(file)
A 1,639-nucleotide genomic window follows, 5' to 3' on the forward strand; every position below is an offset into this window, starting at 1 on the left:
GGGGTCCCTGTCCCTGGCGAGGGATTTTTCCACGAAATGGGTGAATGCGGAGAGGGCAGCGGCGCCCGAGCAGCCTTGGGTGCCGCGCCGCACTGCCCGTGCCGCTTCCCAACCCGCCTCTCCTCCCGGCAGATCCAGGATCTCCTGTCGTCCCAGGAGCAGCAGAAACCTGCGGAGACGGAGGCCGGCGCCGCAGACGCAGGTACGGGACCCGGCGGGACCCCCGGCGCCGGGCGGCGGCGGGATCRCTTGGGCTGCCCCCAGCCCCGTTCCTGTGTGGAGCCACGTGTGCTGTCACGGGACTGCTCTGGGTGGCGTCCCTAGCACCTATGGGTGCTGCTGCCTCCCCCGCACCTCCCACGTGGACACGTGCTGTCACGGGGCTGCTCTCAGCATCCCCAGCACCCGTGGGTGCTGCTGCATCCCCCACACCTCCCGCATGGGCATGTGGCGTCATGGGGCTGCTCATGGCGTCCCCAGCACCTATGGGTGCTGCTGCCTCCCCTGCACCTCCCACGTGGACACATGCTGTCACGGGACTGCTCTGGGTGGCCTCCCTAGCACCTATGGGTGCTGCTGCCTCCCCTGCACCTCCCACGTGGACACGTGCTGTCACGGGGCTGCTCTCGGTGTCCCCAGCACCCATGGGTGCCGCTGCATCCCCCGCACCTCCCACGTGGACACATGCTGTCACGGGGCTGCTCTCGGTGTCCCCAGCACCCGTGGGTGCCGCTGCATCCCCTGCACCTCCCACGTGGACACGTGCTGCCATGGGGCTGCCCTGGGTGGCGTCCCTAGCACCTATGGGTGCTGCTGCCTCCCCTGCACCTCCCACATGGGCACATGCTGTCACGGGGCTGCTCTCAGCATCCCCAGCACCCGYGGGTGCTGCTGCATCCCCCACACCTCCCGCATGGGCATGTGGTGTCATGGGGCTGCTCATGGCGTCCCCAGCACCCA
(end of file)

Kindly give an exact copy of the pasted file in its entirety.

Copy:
A 1,639-nucleotide genomic window follows, 5' to 3' on the forward strand; every position below is an offset into this window, starting at 1 on the left:
GGGGTCCCTGTCCCTGGCGAGGGATTTTTCCACGAAATGGGTGAATGCGGAGAGGGCAGCGGCGCCCGAGCAGCCTTGGGTGCCGCGCCGCACTGCCCGTGCCGCTTCCCAACCCGCCTCTCCTCCCGGCAGATCCAGGATCTCCTGTCGTCCCAGGAGCAGCAGAAACCTGCGGAGACGGAGGCCGGCGCCGCAGACGCAGGTACGGGACCCGGCGGGACCCCCGGCGCCGGGCGGCGGCGGGATCRCTTGGGCTGCCCCCAGCCCCGTTCCTGTGTGGAGCCACGTGTGCTGTCACGGGACTGCTCTGGGTGGCGTCCCTAGCACCTATGGGTGCTGCTGCCTCCCCCGCACCTCCCACGTGGACACGTGCTGTCACGGGGCTGCTCTCAGCATCCCCAGCACCCGTGGGTGCTGCTGCATCCCCCACACCTCCCGCATGGGCATGTGGCGTCATGGGGCTGCTCATGGCGTCCCCAGCACCTATGGGTGCTGCTGCCTCCCCTGCACCTCCCACGTGGACACATGCTGTCACGGGACTGCTCTGGGTGGCCTCCCTAGCACCTATGGGTGCTGCTGCCTCCCCTGCACCTCCCACGTGGACACGTGCTGTCACGGGGCTGCTCTCGGTGTCCCCAGCACCCATGGGTGCCGCTGCATCCCCCGCACCTCCCACGTGGACACATGCTGTCACGGGGCTGCTCTCGGTGTCCCCAGCACCCGTGGGTGCCGCTGCATCCCCTGCACCTCCCACGTGGACACGTGCTGCCATGGGGCTGCCCTGGGTGGCGTCCCTAGCACCTATGGGTGCTGCTGCCTCCCCTGCACCTCCCACATGGGCACATGCTGTCACGGGGCTGCTCTCAGCATCCCCAGCACCCGYGGGTGCTGCTGCATCCCCCACACCTCCCGCATGGGCATGTGGTGTCATGGGGCTGCTCATGGCGTCCCCAGCACCCA